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Subject: Let's take it out for a spin! rss

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Paul Dobbins
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Herndon
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First Playtest

My first The Shores of Tripoli (SOT) playtest was a solo run through on 03/03/2019. The Barbary Pirates won during the Fall, 1803, turn by acquiring their 12th merchant ship (actually their 14th overall). Basically, my dice rolling was running hot.hot.hot for pirate raid resolution, and cold.cold.cold for interception by the US and Swedish navies. For learning purposes, the test was not so bad for naval operations, but it fell far short with regards to land operations.

Using SOT designer Kevin Bertram’s playtest kit pdf’s, I threw a prototype together in about a day. I printed the pages of the map (4) and the cards (7) on good quality photo paper. The cards were cut out, paired with regular playing cards, and then inserted into standard playing card sleeves. The map sections were mounted on corrugated cardboard using mounting spray and some packing tape. I had a number of small plastic ships to use as “frigates”. For the other vessels, I used Pericles style “sticks”. For troops, I used variously colored COIN wooden pieces. Best of all, why not use 12 real quarters for “prize money”.

I am not a solo gamer by nature, but it was fun discovering SOT’s features by playing and thinking about both sides. SOT fits into the small playable game category that seems to be steadily if not rapidly gathering adherents, such as Mark Herman’s recent Fort Sumter and Gettysburg designs, or Victory Point Games venerable State of Siege engine.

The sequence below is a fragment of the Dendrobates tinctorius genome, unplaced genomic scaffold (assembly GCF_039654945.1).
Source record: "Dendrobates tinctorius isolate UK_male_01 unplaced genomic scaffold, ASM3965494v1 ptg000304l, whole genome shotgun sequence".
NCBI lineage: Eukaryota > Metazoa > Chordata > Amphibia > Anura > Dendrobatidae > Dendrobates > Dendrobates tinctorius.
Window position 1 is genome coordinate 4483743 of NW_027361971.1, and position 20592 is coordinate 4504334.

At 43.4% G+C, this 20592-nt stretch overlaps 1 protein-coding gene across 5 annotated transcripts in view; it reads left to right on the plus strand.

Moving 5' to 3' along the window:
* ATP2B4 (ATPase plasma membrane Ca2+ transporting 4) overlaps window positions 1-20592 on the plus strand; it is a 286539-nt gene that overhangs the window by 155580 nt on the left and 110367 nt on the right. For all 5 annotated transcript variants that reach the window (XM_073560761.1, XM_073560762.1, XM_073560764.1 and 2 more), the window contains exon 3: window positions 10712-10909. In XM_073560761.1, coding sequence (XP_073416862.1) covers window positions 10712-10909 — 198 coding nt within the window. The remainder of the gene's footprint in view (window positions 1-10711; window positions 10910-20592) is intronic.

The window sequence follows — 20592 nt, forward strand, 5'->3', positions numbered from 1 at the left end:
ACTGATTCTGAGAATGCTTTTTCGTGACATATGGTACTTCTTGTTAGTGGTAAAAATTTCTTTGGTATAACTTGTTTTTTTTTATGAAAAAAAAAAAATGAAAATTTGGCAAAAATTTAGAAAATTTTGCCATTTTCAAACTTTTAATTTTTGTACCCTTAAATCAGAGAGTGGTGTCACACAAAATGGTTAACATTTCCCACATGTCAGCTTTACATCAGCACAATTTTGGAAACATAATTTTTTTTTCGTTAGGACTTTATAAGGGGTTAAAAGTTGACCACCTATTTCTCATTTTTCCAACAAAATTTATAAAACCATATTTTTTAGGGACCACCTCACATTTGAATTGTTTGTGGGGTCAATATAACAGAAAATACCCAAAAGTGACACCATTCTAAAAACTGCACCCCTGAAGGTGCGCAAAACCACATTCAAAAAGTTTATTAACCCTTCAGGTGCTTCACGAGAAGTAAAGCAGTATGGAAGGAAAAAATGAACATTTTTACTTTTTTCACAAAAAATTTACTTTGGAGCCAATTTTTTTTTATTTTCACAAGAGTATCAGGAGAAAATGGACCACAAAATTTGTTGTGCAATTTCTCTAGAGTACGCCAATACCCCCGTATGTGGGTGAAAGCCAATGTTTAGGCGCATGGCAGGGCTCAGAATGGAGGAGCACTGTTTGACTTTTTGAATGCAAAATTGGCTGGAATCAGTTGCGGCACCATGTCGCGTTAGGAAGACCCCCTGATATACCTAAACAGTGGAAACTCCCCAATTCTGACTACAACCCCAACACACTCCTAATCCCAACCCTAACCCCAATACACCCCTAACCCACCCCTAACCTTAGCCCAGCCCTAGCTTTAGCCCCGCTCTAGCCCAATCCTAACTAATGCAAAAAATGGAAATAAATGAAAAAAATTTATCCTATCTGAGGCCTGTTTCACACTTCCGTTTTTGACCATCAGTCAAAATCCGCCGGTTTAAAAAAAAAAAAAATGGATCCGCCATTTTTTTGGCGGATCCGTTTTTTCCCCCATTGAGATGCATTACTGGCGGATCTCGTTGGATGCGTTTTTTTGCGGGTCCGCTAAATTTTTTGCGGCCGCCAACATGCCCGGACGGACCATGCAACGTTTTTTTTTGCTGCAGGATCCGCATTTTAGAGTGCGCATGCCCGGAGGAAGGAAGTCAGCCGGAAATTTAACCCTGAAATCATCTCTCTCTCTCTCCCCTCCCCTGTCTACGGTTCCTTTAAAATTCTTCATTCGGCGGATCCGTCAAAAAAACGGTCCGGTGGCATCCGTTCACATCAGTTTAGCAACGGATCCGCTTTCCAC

My first reaction after playing through a few seasons is the American player has little use for many of the card events in the early game, as the latter are keyed to end game actions, such as land battles and/or the great final battle for Tripoli. The players’ decks recycle for the end game, and hand capacity is a whopping 8 cards, not counting the three hole cards with which each player starts the game. So it is apparent that cards can be used aggressively for non-event specific actions, especially moving frigates (U.S.) and pirate raids (Tripoli), and will be recovered for late game hijinx.

In this first test, the U.S. was up against an aggressive pirate who was reaping steady rewards from frequent raids. Basically, 6 raids yielded 14 coins (merchant ship captures/VPs) for the cost of only 2 corsairs lost. If it weren’t for the Swedes, the game may have ended sooner, but interception rolls were so poor even the Swedes made little difference. The U.S. played Constantinople Demands Tribute [CDT] to ding the pirates 2 coins, and played Bainbridge Supplies Intel to retrieve CDT for a follow-up (sad to say, that never had a chance to fire), but overall, it was too little too late.

The problem may have been abated by packing as many frigates into the Tripoli patrol zone as early and as fast as possible. The American sent a frigate to Alexandria as it turned out too early. An interception roll sent another frigate to Malta, and a storm damaged a frigate in 1802, sending it off for repairs till it was able to return in 1803. So for most of the early game, there were only the two Swedish frigates and at best one Amercian available to patrol outside of Tripoli.